"The Shark Lady" -- Females and Minorities in Science
Through the use of video and calculation, students will build an awareness
about public attitudes toward women in certain careers in the field of
mathematics and/or science. Students will experience for themselves the
stereotyping that exists in our culture by creating and collecting data through
surveys. The models in this Futures video or any other Futures video
provide positive examples that erase the typical stereotype images of
particular genders for specific careers. Students use their mathematical and
scientific skills to collect data, organize data, and create mathematical models
illustrating public opinion and gender bias. Presentation of these
mathematical models in class followed by class discussions provides many
opportunities for paradigm shifts.
This is an especially interesting video for the students because of the
discussion of sharks. Students seem to be fascinated by the scary and powerful
attributes of sharks. And a lady bordering on the age of seventy
swimming alongside whale sharks is a scene that can shift anyone's paradigm
about weak females. Dr. Eugenie Clark, the Shark Lady, in this video is a
dynamic model who encourages the youth of today to take advantage of the
many choices in careers in the sciences which are also supported by
Futures: #24 Ocean Exploration with Jaime Escalante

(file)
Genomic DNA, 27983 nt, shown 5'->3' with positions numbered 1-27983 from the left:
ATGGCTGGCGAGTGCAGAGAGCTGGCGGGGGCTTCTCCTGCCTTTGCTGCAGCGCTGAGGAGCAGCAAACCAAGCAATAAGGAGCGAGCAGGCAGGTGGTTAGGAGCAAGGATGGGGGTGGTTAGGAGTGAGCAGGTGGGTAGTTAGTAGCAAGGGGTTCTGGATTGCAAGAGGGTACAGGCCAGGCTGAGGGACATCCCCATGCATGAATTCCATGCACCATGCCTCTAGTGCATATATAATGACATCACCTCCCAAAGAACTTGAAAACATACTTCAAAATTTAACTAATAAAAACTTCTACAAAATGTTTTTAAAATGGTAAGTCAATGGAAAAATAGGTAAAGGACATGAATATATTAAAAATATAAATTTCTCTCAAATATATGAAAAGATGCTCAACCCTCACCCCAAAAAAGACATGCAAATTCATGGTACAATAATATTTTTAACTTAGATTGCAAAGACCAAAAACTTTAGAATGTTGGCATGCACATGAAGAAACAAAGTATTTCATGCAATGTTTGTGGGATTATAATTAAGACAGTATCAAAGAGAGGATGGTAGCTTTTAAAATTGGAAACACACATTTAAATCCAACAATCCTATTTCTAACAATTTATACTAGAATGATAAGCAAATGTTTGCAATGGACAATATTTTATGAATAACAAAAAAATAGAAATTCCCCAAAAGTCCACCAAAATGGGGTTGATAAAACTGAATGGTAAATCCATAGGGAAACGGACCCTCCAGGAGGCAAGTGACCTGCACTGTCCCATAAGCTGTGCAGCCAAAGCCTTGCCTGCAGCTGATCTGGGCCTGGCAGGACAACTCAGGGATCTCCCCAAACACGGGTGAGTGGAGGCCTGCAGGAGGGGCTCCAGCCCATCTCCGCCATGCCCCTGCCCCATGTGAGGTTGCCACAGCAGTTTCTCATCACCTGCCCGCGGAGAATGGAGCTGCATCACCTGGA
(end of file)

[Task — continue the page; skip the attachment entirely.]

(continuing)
Students will be able to:
- Present a two-minute, persuasive public service announcement to recruit
females and other minorities into science and/or math careers, utilizing
collected data about public opinion on gender bias or minority bias.
- Make a graph showing percentage of genders in the oceanography careers.
- Interpret data in order to draw conclusions about gender bias.
- Formulate questions to challenge the gender numbers in science/math
Per group of 4 students:
- stop watch
- graphing paper (optional)
- color markers
The teacher may borrow and wear a scientist's white lab coat to get the
students' attention. Use props such as a clipboard, glass beaker, stethoscope,
microscope, etc., to solicit a range of guesses, and ask, "What profession do
you think I'm in?" (Chemist for beaker, physician for stethoscope and so on.)
Introduce the lesson by telling the students that there are many careers for
men and women in the sciences or other professions that require knowledge
of mathematics. In the past, some careers were limited to either only women
or only men. Ask, "Can you give examples of each?" (Nursing was seen as a
female career, while being a physician was seen as a male-only profession.)
Use a two-circle Venn diagram to record student responses. One circle will be